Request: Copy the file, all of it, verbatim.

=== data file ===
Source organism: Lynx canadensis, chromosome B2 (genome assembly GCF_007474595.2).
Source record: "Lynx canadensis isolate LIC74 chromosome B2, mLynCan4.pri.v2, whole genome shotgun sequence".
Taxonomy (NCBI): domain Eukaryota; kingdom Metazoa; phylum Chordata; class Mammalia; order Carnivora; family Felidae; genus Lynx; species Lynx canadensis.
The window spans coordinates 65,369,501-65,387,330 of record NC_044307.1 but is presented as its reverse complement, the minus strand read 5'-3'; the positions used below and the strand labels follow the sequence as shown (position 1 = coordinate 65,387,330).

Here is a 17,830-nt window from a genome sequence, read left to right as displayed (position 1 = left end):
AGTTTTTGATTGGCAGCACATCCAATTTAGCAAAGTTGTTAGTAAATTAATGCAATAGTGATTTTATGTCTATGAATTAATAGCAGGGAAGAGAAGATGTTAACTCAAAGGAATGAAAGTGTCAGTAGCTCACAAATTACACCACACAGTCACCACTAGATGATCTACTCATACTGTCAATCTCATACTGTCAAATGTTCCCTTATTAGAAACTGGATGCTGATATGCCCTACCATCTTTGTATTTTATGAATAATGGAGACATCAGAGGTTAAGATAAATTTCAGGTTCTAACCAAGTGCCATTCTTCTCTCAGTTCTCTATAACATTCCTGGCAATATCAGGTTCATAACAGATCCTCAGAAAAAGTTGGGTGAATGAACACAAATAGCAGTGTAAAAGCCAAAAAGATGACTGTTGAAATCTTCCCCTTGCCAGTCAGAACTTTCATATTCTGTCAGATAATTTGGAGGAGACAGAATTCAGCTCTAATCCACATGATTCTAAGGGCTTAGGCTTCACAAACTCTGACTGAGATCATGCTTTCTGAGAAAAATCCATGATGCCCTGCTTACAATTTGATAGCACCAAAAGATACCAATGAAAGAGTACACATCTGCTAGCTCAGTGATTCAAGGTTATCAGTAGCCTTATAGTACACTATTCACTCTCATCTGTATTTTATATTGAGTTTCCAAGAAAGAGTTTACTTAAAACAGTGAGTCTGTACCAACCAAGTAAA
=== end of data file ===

Source organism: Lynx canadensis, chromosome B2 (genome assembly GCF_007474595.2).
Source record: "Lynx canadensis isolate LIC74 chromosome B2, mLynCan4.pri.v2, whole genome shotgun sequence".
Taxonomy (NCBI): domain Eukaryota; kingdom Metazoa; phylum Chordata; class Mammalia; order Carnivora; family Felidae; genus Lynx; species Lynx canadensis.
The window spans coordinates 65,369,501-65,387,330 of record NC_044307.1 but is presented as its reverse complement, the minus strand read 5'-3'; the positions used below and the strand labels follow the sequence as shown (position 1 = coordinate 65,387,330).

Here is a 17,830-nt window from a genome sequence, read left to right as displayed (position 1 = left end):
AGTTTTTGATTGGCAGCACATCCAATTTAGCAAAGTTGTTAGTAAATTAATGCAATAGTGATTTTATGTCTATGAATTAATAGCAGGGAAGAGAAGATGTTAACTCAAAGGAATGAAAGTGTCAGTAGCTCACAAATTACACCACACAGTCACCACTAGATGATCTACTCATACTGTCAATCTCATACTGTCAAATGTTCCCTTATTAGAAACTGGATGCTGATATGCCCTACCATCTTTGTATTTTATGAATAATGGAGACATCAGAGGTTAAGATAAATTTCAGGTTCTAACCAAGTGCCATTCTTCTCTCAGTTCTCTATAACATTCCTGGCAATATCAGGTTCATAACAGATCCTCAGAAAAAGTTGGGTGAATGAACACAAATAGCAGTGTAAAAGCCAAAAAGATGACTGTTGAAATCTTCCCCTTGCCAGTCAGAACTTTCATATTCTGTCAGATAATTTGGAGGAGACAGAATTCAGCTCTAATCCACATGATTCTAAGGGCTTAGGCTTCACAAACTCTGACTGAGATCATGCTTTCTGAGAAAAATCCATGATGCCCTGCTTACAATTTGATAGCACCAAAAGATACCAATGAAAGAGTACACATCTGCTAGCTCAGTGATTCAAGGTTATCAGTAGCCTTATAGTACACTATTCACTCTCATCTGTATTTTATATTGAGTTTCCAAGAAAGAGTTTACTTAAAACAGTGAGTCTGTACCAACCAAGTAAA